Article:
Some young people shun driving because it interferes with their texting, said Michael Sivak, research professor at the University of Michigan's Transportation Research Institute.
Christian Kerr, a junior at Long Beach Polytechnic High School in Long Beach who does not drive, said, "Generally I tend to socialize through social media — Facebook — and text messaging."
Christian spends time with his friends at school and at track practice.
"On the weekends, I bike or I carpool," he said. "Getting a license just isn't a priority."
Allison, a student at Northwood High School in Irvine, recently watched the hit movie "The Avengers" on a 52-inch Samsung 3-D television at home rather than hitting a multiplex. When she goes out with friends, they walk to the local shopping center and have lunch.
The trend holds for older teens. In 1983, 69% of 17-year-olds had licenses, compared with 46% in 2010; for 18-year-olds, the percentage declined from 80% in 1983 to 61% in 2010.
"I know a lot of people who are waiting until they are 18," said 18-year-old Cat Blumberg, who hopes to pass her driver's test this month. "If I had a job, I would feel more motivated to get my license."
For the last two years, the Los Alamitos High School senior has been carted around by her parents, friends with licenses and even her 16-year-old brother, Johnny, who did get his license.
Parents have mixed feelings about teens' lack of driving ambition.
"It's scary to see your child get behind the wheel," said Kim Blumberg, Cat's mother. "But it will be a good thing for her. She is getting older; she will need to find a job and get that freedom and independence."
The sooner the better for automakers, who fret as young adults pick Apples over Altimas.
"The automakers are very worried," Zipcar's Griffith said.
Part of the auto industry's problem comes down to simple math. "A smartphone and the bill could be $100 a month. That's a good portion of a car payment," said Cristi Landy, Chevrolet's director of small-car marketing.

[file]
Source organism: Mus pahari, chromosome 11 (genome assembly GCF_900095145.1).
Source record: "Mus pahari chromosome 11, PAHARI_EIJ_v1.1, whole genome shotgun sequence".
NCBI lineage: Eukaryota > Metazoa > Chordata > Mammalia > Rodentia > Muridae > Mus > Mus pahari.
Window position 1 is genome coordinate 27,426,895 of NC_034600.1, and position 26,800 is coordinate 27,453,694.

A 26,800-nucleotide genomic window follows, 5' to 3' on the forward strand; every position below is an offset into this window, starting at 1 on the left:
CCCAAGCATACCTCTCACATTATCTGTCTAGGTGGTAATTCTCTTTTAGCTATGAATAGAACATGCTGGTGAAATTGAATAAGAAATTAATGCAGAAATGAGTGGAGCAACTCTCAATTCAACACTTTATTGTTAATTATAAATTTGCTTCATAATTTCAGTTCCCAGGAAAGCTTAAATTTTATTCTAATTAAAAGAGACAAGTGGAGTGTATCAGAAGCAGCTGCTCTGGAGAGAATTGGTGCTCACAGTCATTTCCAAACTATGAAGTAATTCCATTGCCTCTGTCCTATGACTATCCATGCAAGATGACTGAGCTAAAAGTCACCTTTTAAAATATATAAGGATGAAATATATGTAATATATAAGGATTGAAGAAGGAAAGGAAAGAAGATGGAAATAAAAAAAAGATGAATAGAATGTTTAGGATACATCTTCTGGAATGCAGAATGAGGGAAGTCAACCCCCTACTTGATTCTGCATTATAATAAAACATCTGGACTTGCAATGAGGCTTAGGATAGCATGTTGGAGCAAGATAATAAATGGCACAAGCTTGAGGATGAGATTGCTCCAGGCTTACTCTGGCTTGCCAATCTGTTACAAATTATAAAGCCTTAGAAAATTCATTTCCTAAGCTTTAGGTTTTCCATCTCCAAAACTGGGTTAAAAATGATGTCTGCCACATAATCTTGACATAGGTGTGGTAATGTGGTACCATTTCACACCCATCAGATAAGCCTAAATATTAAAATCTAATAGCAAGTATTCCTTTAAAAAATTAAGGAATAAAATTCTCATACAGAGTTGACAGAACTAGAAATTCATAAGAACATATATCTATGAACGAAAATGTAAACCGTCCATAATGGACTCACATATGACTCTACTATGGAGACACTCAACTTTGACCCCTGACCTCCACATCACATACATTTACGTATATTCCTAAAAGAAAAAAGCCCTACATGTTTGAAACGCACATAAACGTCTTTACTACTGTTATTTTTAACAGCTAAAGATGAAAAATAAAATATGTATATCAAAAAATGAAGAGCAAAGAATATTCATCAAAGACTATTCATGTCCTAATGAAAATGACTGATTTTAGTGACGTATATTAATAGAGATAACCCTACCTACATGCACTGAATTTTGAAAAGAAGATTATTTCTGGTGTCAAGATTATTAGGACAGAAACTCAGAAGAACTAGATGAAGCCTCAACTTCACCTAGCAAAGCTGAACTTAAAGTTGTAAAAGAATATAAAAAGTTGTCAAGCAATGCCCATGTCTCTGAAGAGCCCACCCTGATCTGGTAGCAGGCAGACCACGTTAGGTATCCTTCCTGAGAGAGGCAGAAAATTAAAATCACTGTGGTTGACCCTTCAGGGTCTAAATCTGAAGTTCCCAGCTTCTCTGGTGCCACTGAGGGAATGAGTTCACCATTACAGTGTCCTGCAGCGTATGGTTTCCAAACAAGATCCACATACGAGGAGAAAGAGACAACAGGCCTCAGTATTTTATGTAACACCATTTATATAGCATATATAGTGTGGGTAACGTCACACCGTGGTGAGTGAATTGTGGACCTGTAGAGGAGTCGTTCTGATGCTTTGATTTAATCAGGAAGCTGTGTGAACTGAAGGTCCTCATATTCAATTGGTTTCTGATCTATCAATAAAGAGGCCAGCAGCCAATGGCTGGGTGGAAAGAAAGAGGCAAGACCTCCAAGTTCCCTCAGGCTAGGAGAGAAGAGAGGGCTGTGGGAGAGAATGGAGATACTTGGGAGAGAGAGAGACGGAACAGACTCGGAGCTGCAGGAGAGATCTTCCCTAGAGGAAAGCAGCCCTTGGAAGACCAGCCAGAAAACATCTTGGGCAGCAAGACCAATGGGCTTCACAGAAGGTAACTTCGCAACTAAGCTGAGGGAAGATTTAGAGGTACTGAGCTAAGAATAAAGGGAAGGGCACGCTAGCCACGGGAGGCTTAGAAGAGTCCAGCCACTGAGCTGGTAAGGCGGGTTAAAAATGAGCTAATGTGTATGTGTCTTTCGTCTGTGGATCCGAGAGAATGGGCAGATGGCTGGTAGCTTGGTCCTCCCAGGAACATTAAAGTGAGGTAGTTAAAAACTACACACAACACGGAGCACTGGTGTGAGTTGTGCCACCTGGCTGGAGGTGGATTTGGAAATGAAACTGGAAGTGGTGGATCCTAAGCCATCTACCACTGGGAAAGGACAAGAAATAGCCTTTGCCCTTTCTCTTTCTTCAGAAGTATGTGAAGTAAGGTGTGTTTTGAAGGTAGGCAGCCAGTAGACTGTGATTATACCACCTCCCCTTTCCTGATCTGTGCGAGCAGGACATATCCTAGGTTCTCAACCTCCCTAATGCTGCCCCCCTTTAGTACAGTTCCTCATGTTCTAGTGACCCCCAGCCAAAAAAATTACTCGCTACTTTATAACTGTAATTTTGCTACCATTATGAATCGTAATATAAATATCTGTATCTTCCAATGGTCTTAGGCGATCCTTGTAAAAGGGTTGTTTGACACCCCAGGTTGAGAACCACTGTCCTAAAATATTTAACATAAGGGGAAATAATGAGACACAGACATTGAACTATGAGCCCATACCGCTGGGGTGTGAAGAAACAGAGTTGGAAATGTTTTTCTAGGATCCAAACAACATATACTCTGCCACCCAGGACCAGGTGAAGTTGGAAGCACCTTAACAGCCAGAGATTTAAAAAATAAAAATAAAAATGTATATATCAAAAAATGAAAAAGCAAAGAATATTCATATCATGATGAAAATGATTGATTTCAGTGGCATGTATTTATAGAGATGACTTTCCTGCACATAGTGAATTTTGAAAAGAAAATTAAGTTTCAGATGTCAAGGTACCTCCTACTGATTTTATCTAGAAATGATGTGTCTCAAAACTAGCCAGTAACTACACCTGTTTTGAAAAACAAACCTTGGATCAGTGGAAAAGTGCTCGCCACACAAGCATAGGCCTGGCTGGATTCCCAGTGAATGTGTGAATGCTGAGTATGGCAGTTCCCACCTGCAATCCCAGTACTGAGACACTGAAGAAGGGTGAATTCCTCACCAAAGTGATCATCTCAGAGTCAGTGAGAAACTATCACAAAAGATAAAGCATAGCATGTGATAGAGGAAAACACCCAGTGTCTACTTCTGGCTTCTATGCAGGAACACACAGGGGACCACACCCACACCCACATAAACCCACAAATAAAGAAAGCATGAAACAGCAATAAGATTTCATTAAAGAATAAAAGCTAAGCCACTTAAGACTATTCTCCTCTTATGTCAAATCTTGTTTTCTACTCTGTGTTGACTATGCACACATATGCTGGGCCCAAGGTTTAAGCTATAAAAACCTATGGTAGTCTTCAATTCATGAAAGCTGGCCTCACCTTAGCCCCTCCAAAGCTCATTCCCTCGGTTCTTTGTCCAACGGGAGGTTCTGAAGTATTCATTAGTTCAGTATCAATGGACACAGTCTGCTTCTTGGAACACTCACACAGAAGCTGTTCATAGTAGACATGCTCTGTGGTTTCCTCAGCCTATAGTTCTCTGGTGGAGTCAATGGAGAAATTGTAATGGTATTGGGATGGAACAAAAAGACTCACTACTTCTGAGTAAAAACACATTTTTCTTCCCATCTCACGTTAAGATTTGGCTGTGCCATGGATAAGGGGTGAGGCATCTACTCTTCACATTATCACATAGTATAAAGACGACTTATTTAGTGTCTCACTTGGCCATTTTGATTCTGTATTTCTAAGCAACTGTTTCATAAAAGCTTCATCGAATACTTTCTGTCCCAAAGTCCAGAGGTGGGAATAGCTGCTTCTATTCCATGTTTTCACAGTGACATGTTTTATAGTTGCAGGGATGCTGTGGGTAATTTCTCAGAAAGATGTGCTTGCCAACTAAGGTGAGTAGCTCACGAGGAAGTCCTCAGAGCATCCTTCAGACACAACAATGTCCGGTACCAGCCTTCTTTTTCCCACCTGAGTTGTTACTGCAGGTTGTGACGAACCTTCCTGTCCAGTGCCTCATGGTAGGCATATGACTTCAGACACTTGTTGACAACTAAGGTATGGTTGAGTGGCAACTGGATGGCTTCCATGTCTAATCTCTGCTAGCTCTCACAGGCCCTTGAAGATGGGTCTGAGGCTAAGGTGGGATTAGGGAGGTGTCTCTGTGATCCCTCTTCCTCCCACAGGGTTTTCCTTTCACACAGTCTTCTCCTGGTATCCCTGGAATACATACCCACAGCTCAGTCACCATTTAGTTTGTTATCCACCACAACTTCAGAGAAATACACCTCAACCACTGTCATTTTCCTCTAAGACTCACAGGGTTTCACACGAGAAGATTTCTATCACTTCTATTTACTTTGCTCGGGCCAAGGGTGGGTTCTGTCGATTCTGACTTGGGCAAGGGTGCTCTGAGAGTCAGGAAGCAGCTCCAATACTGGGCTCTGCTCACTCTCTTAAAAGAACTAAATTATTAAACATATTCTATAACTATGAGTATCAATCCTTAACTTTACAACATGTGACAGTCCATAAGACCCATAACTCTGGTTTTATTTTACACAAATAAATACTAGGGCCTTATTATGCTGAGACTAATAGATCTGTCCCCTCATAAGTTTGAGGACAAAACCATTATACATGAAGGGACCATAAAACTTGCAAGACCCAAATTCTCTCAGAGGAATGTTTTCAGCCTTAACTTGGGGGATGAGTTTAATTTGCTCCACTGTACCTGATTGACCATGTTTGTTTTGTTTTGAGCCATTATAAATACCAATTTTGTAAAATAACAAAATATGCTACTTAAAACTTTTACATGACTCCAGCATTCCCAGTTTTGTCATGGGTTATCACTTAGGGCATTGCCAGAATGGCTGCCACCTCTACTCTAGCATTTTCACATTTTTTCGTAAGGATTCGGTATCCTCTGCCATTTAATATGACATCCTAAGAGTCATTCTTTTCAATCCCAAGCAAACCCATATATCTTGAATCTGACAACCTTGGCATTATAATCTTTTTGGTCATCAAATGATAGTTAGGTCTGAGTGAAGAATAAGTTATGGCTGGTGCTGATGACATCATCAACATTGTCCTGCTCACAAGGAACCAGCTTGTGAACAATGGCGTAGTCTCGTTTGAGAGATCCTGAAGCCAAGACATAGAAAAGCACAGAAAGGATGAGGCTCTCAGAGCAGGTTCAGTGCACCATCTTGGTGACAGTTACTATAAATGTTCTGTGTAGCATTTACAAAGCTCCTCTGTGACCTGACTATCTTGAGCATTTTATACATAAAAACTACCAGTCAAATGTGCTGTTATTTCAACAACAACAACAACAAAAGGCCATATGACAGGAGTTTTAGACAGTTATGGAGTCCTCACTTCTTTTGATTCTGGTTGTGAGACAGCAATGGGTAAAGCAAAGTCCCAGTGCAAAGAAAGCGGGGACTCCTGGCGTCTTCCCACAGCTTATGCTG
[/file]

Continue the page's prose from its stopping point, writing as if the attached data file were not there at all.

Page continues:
The auto industry could help itself by better integrating technology into its cars, Toyota's Hollis said.
"The auto industry has not pushed itself with technology and design at the same speed as the rest of society," he said. "You would be hard-pressed to say that any automotive company has out-innovated its competition."
But fun-to-drive cars with dynamic styling can capture young buyers, Hollis said. Toyota kept that in mind when it redesigned its flagship Camry sedan, he said. Now 12% of Camry buyers are younger than 29, up from 7% for the previous model.
Ford Motor Co. is trying to recapture young buyers on college campuses by subsidizing rental rates for its vehicles available through car-sharing services such as Zipcar.
"Once these students have been exposed to Ford products, they will be more likely to consider buying them," said Sheryl Connelly, Ford's manager of global trends and futuring.
Chevrolet is marketing to younger buyers by focusing on their shifting priorities, Landy said. "In the past, it was all about horsepower and torque, and now it is about technology, connecting to smartphones and fuel efficiency."
Chevy's Spark and Sonic small cars offer MyLink radio, which enables drivers to purchase a $50 BringGo smartphone app to display a navigation program and traffic updates. The system mimics an embedded navigation system — at a fraction of the cost — and also syncs with other apps such as Pandora and Stitcher music services.
Chevrolet also is working on a "mirror link" feature that would display any app deemed safe for driving on a dashboard screen.
All of this will help. But what the automakers really need, Griffith said, is "an iPhone with wheels."